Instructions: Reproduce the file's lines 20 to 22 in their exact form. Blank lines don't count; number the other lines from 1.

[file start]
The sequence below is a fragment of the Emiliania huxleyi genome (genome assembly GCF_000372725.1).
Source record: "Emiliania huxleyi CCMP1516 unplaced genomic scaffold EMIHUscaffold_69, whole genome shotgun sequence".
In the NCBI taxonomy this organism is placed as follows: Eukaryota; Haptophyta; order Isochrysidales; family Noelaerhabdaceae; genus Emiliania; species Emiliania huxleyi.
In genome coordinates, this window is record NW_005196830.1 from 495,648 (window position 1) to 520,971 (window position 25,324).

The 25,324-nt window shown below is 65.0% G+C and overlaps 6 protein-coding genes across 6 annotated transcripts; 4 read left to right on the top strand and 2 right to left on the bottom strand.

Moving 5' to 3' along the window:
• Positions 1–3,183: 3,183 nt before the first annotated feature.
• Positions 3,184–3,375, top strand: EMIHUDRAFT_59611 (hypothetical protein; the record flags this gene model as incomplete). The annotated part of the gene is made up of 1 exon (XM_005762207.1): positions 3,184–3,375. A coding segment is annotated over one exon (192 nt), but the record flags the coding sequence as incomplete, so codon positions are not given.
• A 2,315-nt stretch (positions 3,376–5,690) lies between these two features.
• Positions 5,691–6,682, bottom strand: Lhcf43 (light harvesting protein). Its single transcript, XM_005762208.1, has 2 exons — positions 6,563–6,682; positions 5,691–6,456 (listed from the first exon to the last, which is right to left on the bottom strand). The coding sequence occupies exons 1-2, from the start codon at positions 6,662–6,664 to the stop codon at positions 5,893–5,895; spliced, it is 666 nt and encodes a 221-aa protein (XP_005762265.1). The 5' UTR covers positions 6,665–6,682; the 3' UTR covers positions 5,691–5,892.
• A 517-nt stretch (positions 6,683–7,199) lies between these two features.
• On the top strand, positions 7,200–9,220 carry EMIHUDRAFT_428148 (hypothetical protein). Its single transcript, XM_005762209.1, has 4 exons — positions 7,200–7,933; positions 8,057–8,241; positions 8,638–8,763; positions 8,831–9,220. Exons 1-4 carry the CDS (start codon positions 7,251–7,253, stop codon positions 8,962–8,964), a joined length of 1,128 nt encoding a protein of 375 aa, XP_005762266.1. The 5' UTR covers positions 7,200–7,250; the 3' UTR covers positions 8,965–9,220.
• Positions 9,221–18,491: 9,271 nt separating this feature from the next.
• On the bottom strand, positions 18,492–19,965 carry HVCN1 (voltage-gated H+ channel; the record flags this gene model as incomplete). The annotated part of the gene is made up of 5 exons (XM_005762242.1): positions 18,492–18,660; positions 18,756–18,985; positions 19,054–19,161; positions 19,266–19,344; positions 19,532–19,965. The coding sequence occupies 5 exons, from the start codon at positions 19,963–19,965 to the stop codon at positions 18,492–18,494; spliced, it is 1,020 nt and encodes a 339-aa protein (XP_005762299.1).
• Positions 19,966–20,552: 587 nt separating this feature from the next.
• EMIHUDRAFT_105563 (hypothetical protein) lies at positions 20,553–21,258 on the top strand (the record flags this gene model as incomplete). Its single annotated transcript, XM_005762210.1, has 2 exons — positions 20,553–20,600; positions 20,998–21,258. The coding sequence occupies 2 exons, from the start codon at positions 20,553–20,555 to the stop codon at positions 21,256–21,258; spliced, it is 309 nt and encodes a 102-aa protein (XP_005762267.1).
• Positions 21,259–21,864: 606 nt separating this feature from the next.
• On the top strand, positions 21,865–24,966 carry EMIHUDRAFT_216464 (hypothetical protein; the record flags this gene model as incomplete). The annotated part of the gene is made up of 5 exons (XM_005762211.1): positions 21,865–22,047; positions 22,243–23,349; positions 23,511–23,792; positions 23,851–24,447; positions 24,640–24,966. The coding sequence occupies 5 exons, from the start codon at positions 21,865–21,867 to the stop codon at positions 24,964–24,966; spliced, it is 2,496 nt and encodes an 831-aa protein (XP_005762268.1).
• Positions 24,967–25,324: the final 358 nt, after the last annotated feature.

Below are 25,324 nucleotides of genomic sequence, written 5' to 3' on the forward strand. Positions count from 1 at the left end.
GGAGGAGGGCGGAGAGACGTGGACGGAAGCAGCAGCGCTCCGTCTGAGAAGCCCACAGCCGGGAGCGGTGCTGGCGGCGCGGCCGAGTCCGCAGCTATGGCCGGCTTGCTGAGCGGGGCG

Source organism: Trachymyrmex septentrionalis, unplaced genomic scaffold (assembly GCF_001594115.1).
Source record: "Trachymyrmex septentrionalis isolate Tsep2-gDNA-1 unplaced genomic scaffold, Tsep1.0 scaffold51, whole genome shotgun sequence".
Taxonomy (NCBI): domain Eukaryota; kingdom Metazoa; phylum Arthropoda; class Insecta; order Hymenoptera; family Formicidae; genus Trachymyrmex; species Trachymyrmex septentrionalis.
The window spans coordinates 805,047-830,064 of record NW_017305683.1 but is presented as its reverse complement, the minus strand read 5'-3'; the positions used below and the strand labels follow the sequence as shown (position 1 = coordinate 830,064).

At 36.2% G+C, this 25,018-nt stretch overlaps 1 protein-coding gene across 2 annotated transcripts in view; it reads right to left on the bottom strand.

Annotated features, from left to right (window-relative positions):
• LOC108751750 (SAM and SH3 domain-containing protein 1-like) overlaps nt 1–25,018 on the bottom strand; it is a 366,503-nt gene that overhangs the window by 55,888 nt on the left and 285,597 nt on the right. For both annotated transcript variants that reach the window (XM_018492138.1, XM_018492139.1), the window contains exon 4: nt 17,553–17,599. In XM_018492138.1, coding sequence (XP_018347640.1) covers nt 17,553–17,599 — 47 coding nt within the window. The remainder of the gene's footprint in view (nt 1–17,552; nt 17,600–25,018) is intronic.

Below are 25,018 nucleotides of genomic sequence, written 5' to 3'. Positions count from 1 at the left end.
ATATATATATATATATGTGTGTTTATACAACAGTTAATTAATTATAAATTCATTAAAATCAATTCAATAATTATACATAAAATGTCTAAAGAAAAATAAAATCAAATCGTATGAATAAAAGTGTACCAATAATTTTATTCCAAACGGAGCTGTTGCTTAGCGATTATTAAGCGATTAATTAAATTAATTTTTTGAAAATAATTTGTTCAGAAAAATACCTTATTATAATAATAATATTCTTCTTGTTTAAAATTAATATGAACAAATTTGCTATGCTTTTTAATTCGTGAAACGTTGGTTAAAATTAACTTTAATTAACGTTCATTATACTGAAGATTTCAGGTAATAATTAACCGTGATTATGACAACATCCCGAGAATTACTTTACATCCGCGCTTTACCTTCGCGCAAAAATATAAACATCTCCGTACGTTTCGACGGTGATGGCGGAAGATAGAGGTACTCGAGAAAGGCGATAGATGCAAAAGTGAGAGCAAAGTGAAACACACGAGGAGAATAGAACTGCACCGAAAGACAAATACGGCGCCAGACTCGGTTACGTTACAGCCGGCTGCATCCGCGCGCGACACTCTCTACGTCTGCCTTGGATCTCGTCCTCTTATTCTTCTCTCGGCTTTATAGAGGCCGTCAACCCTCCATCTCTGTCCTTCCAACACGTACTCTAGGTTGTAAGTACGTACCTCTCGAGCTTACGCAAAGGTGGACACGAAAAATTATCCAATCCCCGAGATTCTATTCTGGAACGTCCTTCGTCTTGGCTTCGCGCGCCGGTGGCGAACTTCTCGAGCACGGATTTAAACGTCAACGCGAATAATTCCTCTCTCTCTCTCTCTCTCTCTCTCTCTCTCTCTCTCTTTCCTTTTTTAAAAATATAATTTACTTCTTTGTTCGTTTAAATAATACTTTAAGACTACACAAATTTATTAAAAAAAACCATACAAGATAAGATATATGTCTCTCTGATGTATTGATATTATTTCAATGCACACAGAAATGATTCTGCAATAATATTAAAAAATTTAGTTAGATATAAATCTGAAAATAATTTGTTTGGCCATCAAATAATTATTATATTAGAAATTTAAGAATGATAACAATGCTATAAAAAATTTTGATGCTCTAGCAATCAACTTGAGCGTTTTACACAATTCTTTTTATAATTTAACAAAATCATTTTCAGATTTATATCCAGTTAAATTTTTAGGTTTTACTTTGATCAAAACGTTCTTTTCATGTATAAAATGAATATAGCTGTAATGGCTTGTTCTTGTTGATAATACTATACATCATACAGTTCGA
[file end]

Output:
Below are 25,324 nucleotides of genomic sequence, written 5' to 3' on the forward strand. Positions count from 1 at the left end.
GGAGGAGGGCGGAGAGACGTGGACGGAAGCAGCAGCGCTCCGTCTGAGAAGCCCACAGCCGGGAGCGGTGCTGGCGGCGCGGCCGAGTCCGCAGCTATGGCCGGCTTGCTGAGCGGGGCG

Source organism: Trachymyrmex septentrionalis, unplaced genomic scaffold (assembly GCF_001594115.1).